‘Knowledge Vault’ undergoing developments, says Google
It was only a couple of years ago that Google were garnering widespread acclaim for revolutionising the landscape of internet marketing and web searching with the official implementation of their ‘knowledge graph’ database into their search engine. Lauded for breaking down the barriers of basic text-string searching and incorporating semantic inference into the way their engine perceives queries, it seemed as if the new technology was set for a long run at the top.
Google’s somewhat pointless release of the ‘bacon number’ facility into their search engine was suppose to highlight the advancement of the ‘knowledge graph’ and send a clear statement to the globe; a supernova has arrived which has redefined the internet forever.
However, the technological giant’s seemingly unquenchable ambition and desire for innovation has again been asserted with its confirmation that it is currently developing the impressive Knowledge Graph’s successor; the ‘Knowledge Vault’.
The Knowledge Graph is currently being utilised in order to provide rising levels of structured content in both computer and mobile search results, and the new ‘Knowledge Vault’ is expected to succeed it through the provision of vastly more detailed and comprehensive content.
Industry analysts have argued that the new “Knowledge Vault” could have significant long-term ramifications for third party publishers, who have seen Google’s necessity to use their services, diminish increasingly in the past few years.
Impressively promoted as the “largest store of knowledge in human history” the new database is currently being amassed from informational content all over the net, and is compellingly doing so without involving any human editing.
“Knowledge Vault autonomously gathers and merges information from across the web into a single base of facts about the world, and the people and objects in it,” says prominent technology magazine, New Scientist.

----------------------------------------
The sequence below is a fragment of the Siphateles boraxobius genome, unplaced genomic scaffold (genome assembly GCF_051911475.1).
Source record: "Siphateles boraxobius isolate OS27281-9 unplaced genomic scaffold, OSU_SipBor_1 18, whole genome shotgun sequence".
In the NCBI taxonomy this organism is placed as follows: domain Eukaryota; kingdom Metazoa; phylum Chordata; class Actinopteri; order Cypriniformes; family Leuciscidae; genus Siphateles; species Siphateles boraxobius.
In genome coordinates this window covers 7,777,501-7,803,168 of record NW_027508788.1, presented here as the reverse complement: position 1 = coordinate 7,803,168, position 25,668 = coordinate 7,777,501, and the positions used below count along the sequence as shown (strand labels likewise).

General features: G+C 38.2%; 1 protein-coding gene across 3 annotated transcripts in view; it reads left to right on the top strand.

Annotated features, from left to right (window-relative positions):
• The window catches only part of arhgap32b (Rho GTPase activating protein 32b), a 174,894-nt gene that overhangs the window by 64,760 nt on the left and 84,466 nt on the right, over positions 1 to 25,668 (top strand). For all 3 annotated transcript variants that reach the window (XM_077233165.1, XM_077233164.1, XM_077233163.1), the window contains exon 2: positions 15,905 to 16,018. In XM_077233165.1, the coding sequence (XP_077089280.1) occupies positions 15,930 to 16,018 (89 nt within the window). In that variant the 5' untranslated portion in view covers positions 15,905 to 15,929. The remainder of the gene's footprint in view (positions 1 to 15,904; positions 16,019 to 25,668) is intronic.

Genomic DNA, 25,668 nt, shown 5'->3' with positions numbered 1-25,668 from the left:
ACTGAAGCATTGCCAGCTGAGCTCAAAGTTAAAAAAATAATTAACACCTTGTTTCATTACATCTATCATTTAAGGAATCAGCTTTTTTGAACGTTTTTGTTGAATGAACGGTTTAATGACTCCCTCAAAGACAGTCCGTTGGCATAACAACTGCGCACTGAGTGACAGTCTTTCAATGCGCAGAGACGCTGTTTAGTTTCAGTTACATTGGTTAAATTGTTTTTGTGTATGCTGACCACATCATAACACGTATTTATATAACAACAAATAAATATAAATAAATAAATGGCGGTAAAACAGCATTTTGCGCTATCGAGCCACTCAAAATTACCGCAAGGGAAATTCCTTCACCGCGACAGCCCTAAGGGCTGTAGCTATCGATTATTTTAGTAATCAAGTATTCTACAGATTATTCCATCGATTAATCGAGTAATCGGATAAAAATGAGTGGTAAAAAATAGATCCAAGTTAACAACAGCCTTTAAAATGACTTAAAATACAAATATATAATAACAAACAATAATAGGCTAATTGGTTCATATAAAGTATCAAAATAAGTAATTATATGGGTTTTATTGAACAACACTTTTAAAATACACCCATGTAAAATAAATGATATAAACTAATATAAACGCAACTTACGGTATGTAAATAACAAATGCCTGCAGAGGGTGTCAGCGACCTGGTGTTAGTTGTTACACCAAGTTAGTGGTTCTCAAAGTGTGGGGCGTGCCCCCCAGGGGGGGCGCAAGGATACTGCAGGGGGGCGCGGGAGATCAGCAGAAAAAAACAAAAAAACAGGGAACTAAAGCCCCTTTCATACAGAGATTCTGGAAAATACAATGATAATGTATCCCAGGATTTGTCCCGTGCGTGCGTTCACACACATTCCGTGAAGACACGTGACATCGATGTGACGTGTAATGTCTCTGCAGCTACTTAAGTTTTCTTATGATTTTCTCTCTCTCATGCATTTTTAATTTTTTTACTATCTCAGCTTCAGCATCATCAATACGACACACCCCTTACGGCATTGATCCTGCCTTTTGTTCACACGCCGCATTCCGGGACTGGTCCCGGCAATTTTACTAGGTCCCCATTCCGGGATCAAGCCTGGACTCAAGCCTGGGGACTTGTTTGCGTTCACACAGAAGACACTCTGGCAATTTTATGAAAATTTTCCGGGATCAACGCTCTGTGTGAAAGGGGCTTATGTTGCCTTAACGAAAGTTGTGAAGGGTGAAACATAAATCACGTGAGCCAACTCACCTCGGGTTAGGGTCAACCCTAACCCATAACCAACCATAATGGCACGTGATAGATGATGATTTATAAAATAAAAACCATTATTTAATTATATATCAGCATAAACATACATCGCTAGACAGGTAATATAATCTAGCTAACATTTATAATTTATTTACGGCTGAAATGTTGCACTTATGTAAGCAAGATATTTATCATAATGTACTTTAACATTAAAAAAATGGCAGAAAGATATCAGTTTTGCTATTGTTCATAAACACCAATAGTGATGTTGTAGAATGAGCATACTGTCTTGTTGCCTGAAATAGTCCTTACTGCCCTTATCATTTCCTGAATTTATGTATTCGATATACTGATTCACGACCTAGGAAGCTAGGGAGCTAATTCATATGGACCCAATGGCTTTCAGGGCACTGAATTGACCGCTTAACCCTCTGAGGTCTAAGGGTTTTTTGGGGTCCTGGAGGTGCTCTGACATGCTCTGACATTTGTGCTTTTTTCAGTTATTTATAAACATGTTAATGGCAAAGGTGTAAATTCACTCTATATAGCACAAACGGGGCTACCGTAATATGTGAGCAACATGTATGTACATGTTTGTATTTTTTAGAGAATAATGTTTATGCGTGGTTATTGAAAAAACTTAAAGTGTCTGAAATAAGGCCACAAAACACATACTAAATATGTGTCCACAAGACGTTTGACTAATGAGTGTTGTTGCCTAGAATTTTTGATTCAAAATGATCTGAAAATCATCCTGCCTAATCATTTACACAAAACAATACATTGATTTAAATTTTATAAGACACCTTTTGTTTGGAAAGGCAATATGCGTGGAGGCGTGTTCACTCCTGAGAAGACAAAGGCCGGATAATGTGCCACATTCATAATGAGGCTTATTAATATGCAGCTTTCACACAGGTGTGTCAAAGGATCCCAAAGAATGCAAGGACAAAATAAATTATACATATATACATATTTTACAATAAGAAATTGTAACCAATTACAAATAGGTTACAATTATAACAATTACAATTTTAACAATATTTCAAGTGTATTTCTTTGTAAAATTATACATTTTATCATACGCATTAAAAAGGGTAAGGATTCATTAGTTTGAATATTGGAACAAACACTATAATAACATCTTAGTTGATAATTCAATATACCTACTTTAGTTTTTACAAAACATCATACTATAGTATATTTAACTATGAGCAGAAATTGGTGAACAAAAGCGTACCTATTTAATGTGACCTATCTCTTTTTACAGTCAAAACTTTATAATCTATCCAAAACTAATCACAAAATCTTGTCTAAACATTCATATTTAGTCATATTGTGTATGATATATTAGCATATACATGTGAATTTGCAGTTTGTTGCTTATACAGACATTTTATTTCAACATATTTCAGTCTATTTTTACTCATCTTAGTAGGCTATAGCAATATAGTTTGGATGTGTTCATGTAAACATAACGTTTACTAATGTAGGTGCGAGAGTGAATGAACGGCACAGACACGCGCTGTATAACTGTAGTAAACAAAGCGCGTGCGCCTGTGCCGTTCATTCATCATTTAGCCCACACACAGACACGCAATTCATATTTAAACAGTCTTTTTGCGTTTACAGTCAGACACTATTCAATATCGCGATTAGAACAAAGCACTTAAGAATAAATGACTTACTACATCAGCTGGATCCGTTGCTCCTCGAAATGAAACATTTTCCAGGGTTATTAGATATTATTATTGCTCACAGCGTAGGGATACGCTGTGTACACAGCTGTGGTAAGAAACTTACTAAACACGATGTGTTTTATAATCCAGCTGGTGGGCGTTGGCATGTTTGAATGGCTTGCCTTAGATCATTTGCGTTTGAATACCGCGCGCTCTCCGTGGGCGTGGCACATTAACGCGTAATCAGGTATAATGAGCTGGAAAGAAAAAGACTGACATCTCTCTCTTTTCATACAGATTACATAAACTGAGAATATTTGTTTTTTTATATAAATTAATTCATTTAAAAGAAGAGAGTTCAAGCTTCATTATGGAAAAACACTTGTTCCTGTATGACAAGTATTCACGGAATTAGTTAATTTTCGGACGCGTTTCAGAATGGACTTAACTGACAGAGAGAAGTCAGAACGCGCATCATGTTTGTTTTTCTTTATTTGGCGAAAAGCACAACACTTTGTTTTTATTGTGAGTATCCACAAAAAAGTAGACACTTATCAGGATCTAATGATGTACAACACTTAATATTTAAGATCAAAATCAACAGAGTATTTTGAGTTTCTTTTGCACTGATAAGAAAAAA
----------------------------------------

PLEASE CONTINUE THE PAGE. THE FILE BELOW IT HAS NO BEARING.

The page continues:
An estimated 1.6 billion facts have allegedly been amassed by Google and incorporated into the new database, with an actual score assigned to each of them individually as a marker of how accurate they are. At present, just over 15% of the informational content they have assembled is believed to constitute ‘confident facts’.
The final release and official incorporation of the new ‘Knowledge Vault’ will be a huge step for Google, who have made it clear that they intend to eventually develop a futuristic search engine that is able to answer any query at all, with human-like semantic inference refined to produce the most accurate of results. It is possible that its introduction would be more revolutionary than its predecessors when considering the wealth of possibilities it opens up in both the application, computing and mobile landscapes.
The New Scientist were keen to promote the database as the future of AI applications, inter-machine communication, augmented reality, analytical models and virtual aide use cases. With the right care, and sufficient developments, it seems safe to assert that it will achieve all of these and more.
However, an introduction of the ‘Knowledge Vault’ anytime soon appears unlikely considering that Google only recently confirmed that it is currently in the midst of conducting tests on a new interface for the local knowledge graph. The search engine giants outlined that they are seeking to change their current local carousel interface into something more vertically orientated, rather than its existing horizontal landscape.